Sunday, November 22, 2009

Christie's Potential Andrew Jackson Moment

"But what New Jersey [NJ] needs is a governor willing to confront the state's Supreme Court over who is in charge of school funding. And Mr. Christie has shown no stomach for that fight. ... But in a succession of school-funding cases over the years, the state Supreme Court has taken control of the $11 billion Property Tax Relief Fund. ... The court sends more than half of the state aid to 31 largely urban 'special needs' school districts, the special needs of which were for the most part created by decades of Democratic mismanagment. The remaining 554 largely suburban towns fight over the rest. ... The public schools produce dismal test scores. Yet thanks to the court they are subsidized at almost incomprehensible levels. The city [Asbury Park] gets $29,895 per-pupil annually in education aid from the state. The total per-pupil cost exceeds $35,000 annually--enough to ship the kids off the prep schools where they would get top-notch schooling and room and board. The average per-pupil cost across the state is about $18,000. ... 'Will one of those tough choices be to wrest control of school funding back from the courts?' I asked. Mr. Christie spent the spring ducking questions about the issue, so I figured I might have better luck with Ms. [Kim] Guadagno [Christie's running mate]. ... If you're looking for a reason for the Republican's inability to pull away from the unpopular Corzine in the polls, look no further than this. New Jersey residents are struggling under some of the highest property tax bills in the nation. ... Surburban property taxes are high because the state Supreme Court has turned the property-tax system into a massive scheme to transfer wealth from the suburbs to the cities", my emphasis, Paul Mulshine at the WSJ, 31 October 2009, link:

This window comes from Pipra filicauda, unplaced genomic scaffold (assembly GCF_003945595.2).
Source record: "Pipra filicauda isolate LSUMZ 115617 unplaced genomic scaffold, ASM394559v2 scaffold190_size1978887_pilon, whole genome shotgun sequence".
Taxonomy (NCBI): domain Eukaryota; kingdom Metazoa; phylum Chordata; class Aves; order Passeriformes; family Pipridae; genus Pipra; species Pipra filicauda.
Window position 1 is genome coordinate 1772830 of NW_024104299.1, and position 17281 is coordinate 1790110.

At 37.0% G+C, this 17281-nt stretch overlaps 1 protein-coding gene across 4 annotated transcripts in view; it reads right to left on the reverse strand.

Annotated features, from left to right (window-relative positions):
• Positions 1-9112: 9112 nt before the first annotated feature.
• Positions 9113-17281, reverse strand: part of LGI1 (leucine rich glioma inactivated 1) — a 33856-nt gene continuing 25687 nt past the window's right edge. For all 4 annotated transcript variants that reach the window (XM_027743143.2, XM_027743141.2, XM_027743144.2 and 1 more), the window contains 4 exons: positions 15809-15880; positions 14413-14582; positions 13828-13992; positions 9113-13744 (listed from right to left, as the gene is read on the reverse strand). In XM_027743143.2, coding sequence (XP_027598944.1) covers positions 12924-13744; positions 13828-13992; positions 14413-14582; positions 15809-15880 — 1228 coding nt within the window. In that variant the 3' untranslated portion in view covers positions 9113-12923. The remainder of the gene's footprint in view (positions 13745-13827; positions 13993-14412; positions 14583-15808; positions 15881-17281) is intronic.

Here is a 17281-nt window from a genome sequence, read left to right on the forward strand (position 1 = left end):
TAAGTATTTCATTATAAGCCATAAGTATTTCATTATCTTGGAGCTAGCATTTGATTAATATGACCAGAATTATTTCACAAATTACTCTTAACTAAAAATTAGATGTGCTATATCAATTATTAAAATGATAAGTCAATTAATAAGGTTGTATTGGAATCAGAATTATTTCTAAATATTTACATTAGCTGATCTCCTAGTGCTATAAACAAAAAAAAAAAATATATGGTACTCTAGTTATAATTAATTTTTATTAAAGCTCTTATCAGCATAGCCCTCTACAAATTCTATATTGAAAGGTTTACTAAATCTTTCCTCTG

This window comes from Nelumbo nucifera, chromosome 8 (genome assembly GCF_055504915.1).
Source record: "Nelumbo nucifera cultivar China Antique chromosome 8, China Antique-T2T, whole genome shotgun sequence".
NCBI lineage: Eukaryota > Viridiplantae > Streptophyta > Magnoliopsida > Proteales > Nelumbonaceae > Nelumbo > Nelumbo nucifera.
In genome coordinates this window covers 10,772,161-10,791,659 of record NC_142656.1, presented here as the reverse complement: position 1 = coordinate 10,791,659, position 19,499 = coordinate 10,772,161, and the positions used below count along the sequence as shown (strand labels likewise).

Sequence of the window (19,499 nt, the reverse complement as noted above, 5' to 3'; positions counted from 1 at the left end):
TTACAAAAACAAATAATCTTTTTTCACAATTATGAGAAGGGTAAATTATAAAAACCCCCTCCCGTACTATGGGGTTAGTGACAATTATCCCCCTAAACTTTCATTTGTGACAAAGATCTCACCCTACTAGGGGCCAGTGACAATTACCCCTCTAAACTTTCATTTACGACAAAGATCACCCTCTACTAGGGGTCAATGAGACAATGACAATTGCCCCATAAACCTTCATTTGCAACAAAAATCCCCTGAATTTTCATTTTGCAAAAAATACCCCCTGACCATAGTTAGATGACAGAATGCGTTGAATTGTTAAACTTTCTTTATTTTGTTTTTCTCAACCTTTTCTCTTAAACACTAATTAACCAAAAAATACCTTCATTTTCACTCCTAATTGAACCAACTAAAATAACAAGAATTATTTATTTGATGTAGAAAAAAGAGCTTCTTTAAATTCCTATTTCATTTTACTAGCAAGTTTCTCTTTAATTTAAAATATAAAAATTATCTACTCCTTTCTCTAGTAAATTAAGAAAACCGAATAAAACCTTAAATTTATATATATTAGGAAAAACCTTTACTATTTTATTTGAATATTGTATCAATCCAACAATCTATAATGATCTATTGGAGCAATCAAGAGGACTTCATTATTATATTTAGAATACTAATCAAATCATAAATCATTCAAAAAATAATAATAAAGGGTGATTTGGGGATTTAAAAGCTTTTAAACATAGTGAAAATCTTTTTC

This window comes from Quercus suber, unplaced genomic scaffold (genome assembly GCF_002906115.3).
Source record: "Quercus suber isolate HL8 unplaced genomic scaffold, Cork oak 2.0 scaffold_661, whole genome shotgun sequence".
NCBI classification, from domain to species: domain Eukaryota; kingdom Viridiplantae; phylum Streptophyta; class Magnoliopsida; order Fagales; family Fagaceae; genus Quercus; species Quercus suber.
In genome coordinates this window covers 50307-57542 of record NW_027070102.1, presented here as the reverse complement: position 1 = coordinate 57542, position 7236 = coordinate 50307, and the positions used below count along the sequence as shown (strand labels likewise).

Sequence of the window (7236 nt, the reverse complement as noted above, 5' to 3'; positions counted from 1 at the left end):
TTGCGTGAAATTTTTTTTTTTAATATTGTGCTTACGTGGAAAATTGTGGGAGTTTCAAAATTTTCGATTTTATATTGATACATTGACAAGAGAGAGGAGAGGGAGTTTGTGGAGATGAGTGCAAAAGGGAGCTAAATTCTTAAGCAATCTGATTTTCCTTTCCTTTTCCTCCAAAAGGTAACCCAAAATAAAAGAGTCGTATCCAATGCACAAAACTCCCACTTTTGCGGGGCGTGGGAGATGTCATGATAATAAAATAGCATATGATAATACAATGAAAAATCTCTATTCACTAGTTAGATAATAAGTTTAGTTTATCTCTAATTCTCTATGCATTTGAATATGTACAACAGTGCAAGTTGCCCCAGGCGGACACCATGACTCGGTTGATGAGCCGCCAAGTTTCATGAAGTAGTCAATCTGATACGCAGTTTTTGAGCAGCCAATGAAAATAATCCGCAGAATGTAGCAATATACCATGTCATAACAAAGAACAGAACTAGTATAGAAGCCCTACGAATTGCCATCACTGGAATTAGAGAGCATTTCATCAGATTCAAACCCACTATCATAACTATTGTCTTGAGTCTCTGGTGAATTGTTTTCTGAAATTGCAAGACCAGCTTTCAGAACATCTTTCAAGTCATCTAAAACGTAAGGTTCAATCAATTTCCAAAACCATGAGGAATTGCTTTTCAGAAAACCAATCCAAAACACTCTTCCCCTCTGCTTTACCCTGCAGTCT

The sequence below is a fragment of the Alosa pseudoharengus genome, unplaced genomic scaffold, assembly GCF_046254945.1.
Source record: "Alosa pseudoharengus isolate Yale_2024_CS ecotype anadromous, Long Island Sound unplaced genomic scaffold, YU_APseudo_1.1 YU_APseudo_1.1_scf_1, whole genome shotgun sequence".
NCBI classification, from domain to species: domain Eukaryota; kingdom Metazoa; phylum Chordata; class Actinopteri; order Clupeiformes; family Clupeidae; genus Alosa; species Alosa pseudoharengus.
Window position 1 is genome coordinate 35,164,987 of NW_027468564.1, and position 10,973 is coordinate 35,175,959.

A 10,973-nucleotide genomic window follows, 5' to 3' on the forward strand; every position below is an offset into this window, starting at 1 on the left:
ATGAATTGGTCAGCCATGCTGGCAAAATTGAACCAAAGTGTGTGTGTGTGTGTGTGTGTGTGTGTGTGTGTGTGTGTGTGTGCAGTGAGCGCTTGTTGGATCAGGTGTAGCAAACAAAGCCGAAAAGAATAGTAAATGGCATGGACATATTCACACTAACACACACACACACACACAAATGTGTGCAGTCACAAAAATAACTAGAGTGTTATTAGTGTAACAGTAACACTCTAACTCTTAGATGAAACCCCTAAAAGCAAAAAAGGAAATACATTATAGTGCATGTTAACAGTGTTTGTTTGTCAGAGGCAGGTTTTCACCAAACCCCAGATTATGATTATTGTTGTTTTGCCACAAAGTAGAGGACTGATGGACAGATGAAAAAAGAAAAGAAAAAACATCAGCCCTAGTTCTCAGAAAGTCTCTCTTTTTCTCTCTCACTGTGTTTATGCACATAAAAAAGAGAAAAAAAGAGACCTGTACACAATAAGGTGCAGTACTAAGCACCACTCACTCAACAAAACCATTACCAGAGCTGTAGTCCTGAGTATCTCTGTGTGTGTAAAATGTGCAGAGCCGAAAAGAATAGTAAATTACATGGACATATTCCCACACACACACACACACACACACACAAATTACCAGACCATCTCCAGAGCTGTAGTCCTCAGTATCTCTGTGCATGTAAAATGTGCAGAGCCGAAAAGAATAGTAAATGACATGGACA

Gov. Christie, you have an opportunity to follow Andrew Jackson's comment to John Marshall, my 26 January 2008 post:
Tell your Supremes, "I will ignore your rulings with regard to using the property tax as a "progressive income tax". Dare it to arrest you. Remind NJ's Supremes "I control the state police, not you". With some luck you can head the 2012 Republican ticket. Look at the obscure Illinois politician we recently elected POTUS. The idea of courts setting tax policy is absurd. I remember in 1958 New York City's (NYC) public schools averaged about $550 per pupil per year, say $7,400 today. Does NJ's public schools spending over twice per student as much in real terms as NYC's did in 1958, make them better? Stop the euphemisms. Are "special needs" synonymous with majority NAM? Do largely non-NAM school districts produce "better results" for less money? Asbury Park is 16% white and 67% black. Hmm. Has this something to do with its schools' abysmal results?


Anonymous said...

Oh yeah. Congrats to the new New J guv.

If a governor could tame the education cost/tax beast they would look pretty appealing to the national electorate.

People will pay taxes but they want to see it well spent. Urban 'special needs' school districts don't show good results.

Shake it up G. Christie. America loves bold leaders.

svend said...

Diversity is our (expensive) strength.